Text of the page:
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Tunisian President Declares State Of Emergency Following Deadly Explosion

Police officers take positions as they arrive at scene of a bus explosion in the center of Tunis, the capital city of Tunisia, Tuesday.
Hassene Dridi

An explosion ripped through a bus carrying presidential security in central Tunis on Tuesday, prompting the Tunisian president to issue a state of emergency for the North African country.

NPR's Leila Fadel reports that a spokesman for Tunisia's Interior Ministry said at least 11 people were killed in the attack and 17 others were wounded. The state of emergency will last for 30 days and an overnight curfew is also in place until tomorrow morning local time.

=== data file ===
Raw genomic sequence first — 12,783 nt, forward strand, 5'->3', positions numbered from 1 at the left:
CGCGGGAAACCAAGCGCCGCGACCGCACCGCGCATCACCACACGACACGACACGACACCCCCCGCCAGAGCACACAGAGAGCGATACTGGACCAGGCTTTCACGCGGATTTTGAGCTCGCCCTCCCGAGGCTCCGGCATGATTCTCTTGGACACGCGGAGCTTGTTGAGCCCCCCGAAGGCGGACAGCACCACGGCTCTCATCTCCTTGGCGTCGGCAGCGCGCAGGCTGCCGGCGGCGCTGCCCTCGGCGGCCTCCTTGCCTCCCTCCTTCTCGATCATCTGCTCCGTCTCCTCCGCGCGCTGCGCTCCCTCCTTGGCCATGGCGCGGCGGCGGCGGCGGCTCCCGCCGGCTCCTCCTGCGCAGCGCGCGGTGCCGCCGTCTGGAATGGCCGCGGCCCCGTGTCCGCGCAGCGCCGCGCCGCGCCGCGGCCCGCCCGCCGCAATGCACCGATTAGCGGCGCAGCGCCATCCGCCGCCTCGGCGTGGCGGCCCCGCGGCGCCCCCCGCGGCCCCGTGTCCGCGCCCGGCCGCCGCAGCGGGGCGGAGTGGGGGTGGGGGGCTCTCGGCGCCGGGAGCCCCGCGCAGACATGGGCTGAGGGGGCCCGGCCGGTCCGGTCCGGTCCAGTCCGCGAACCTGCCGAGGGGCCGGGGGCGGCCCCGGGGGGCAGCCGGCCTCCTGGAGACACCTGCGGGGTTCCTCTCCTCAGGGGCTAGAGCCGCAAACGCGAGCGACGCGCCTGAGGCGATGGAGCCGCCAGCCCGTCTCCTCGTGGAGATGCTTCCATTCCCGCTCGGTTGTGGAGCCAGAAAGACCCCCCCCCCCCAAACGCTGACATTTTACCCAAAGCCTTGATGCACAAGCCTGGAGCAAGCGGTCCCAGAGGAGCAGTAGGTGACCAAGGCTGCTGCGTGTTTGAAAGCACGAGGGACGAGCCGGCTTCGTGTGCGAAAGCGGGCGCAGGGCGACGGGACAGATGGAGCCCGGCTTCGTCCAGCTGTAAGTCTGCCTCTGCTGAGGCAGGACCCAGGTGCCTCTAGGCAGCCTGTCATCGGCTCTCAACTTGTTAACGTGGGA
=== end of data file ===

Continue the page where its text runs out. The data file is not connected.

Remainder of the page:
The incident occurred on one of the largest thoroughfares in the city, Mohamed V Avenue, and went off at a time when the streets were busy with people commuting home from work.

Leila adds: "It's unclear exactly what caused the blast, but Tunis has been the target of extremist attacks."

In March, militants opened fire on tourists inside the Bardo Museum, killing 24 people. And in June, a lone gunman killed more than three dozen tourists at a beach resort. The country also imposed a state of emergency after that attack, which was lifted last month, the Associated Press reports.

The news service adds that Tunisia's president has declared "war" against terrorism and urged international cooperation in fighting it.

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